Comment by Doug Reardon on October 3, 2009 at 7:37pm
What we have here ... is a failure ... to ... communicate.
Comment by Atheist Exile on October 4, 2009 at 12:07am
As I've pointed out elsewhere, when it comes to communication, just asking a stranger for directions to the post office can be difficult enough -- how much more so when discussing complex issues? One must expect, in such situations, to have to clarify meaning in response to misunderstanding. Words are inexact and subject to interpretation even when we believe usage and context makes meaning clear. People bring different points of view to discussions.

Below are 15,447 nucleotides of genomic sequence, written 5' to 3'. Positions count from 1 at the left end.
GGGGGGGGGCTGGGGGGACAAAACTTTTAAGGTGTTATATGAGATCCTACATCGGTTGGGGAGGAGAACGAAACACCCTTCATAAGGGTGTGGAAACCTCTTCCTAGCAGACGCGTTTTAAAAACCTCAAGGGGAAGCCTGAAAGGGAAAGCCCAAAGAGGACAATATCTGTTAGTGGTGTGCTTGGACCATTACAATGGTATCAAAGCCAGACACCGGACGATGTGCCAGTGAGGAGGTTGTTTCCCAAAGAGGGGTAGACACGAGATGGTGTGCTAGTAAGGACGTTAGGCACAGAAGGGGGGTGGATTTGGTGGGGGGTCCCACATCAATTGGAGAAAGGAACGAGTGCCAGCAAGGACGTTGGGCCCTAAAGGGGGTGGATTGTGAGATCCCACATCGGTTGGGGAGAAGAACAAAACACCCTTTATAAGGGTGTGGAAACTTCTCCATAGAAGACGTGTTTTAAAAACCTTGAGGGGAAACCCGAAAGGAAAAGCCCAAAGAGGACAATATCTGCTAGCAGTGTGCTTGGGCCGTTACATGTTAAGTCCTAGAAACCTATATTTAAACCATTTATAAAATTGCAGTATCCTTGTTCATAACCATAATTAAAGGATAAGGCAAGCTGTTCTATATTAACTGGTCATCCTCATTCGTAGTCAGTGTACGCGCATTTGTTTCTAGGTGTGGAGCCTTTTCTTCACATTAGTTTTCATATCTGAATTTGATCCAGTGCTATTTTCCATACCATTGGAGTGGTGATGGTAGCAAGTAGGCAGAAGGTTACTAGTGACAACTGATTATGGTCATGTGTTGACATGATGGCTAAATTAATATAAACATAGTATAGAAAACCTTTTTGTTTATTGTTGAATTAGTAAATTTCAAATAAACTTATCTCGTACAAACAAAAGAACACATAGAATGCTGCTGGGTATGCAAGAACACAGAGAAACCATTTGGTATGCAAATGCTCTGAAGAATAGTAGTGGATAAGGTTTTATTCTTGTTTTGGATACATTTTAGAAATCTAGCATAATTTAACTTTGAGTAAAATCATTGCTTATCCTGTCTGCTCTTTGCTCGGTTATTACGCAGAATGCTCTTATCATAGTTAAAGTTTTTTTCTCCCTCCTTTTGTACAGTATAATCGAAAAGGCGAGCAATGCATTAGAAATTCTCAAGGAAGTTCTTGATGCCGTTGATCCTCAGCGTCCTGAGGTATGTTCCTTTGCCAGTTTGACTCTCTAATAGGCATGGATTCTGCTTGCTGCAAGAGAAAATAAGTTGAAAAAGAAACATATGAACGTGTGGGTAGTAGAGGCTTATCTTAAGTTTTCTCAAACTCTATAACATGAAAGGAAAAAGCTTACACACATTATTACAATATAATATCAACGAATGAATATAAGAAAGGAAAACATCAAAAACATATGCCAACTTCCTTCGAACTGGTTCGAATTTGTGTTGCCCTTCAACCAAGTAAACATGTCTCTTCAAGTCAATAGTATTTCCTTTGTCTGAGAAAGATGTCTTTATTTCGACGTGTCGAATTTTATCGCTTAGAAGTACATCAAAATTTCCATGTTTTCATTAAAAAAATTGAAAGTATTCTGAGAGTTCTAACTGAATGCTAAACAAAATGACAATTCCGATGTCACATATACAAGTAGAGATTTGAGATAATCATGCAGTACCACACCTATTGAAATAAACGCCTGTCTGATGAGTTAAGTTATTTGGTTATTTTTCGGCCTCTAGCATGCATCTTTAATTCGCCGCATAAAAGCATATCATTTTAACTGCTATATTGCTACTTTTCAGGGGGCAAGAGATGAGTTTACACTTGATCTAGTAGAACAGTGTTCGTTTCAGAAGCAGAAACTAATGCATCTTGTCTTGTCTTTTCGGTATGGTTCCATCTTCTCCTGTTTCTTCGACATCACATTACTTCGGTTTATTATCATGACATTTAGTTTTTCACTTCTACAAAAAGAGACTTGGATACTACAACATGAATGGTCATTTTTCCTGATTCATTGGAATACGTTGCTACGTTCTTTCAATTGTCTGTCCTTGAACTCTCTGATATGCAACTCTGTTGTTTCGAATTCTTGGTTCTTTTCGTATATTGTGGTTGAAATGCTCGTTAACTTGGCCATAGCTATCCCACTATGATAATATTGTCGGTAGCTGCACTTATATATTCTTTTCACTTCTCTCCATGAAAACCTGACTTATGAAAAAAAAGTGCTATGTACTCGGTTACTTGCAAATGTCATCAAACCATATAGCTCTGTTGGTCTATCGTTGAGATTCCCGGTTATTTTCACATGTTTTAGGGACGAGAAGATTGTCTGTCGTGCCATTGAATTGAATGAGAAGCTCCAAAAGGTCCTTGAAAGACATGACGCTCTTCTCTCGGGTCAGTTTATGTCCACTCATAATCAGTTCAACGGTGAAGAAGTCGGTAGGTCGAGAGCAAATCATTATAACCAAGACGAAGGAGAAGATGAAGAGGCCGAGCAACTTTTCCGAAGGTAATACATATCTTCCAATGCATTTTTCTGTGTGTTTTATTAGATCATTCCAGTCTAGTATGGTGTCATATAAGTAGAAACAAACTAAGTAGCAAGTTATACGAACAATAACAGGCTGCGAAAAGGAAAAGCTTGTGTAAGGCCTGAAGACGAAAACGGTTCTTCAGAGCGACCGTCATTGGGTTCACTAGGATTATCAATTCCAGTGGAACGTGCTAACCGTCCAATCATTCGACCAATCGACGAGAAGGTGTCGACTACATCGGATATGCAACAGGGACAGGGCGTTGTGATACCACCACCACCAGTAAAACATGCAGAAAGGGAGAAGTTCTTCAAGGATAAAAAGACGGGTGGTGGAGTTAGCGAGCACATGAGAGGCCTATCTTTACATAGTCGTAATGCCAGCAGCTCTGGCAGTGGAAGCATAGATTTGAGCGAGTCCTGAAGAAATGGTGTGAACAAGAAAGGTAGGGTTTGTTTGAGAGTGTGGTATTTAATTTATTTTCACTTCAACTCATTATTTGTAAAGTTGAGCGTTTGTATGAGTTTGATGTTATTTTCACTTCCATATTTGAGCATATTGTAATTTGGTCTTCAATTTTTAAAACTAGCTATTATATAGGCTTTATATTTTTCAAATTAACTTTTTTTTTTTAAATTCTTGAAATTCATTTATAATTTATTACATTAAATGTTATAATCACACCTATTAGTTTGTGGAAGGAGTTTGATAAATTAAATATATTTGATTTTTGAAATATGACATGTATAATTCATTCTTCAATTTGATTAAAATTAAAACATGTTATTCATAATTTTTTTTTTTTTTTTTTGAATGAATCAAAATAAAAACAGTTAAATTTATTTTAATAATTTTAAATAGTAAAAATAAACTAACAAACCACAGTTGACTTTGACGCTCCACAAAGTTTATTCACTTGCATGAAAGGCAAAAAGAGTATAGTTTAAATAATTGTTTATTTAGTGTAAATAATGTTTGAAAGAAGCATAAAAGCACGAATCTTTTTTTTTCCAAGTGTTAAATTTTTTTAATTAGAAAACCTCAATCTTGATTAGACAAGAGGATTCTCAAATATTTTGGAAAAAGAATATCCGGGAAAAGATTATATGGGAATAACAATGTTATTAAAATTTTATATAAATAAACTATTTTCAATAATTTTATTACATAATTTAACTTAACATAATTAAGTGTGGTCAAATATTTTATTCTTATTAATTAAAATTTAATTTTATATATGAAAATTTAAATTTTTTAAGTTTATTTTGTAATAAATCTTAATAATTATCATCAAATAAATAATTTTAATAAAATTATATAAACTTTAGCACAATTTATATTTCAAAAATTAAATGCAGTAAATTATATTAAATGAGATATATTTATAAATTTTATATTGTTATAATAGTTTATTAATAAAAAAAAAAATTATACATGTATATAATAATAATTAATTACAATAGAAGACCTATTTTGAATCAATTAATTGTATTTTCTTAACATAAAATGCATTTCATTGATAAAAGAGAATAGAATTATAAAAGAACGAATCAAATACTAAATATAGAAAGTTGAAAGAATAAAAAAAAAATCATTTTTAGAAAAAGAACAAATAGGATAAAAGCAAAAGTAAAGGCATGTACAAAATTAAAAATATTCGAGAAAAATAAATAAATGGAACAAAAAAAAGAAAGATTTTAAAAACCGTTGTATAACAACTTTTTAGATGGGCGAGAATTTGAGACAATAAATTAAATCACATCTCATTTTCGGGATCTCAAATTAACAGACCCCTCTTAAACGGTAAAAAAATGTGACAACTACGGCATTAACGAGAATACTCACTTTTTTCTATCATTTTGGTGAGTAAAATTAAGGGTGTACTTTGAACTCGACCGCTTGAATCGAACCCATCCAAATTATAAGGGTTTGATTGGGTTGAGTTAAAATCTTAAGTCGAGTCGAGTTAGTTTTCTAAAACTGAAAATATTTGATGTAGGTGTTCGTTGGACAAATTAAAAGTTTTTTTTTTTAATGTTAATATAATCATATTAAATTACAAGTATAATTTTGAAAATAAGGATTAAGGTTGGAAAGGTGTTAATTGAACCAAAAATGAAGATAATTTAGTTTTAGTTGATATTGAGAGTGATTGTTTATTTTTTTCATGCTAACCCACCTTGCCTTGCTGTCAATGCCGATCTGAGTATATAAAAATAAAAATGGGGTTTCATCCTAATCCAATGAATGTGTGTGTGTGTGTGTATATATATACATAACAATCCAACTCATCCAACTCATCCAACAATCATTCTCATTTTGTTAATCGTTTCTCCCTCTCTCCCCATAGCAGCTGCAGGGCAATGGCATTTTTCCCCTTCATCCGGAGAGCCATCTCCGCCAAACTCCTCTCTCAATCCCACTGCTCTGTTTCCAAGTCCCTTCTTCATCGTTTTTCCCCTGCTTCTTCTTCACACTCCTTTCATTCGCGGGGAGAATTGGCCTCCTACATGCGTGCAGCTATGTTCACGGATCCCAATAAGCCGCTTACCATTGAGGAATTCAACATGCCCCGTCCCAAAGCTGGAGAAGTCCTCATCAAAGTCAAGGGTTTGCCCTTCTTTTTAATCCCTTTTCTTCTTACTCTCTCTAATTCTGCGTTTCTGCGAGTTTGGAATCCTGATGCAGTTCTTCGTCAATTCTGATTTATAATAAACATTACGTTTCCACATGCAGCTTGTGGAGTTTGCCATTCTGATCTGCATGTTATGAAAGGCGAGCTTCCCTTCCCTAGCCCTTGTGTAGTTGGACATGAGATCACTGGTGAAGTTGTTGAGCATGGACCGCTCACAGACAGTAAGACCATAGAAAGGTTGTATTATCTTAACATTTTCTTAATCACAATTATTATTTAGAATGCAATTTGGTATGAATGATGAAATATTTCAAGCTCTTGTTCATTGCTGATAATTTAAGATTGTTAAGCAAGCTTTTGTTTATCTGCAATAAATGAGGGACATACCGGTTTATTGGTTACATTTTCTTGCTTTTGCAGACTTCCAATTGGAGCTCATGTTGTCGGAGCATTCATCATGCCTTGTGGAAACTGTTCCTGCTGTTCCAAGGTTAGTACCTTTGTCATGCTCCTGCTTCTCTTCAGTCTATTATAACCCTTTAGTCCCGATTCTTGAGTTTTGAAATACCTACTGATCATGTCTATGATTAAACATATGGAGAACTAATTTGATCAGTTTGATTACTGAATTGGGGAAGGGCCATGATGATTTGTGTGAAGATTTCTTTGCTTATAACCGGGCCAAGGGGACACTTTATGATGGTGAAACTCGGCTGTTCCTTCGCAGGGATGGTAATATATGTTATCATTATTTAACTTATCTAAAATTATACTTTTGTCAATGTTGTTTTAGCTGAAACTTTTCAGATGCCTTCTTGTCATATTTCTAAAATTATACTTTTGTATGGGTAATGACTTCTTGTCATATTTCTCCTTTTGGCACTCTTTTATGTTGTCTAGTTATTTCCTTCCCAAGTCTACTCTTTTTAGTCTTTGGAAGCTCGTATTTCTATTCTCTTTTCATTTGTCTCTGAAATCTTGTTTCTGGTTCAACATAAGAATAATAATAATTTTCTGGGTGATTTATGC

Unfortunately, not all discussions are honest. In public forums, such as this one, people aren't screened for rational integrity. All forms of obscurantism, obfuscation and sophistry can be found in discussions here at A|N. I've puzzled over how to deal with it and have tried many different tactics. None of them are really satisfying: a lot of time and effort can be wasted. It appears to be an inescapable part of open, public, discourse -- particularly if discussing matters of opinion or controversy.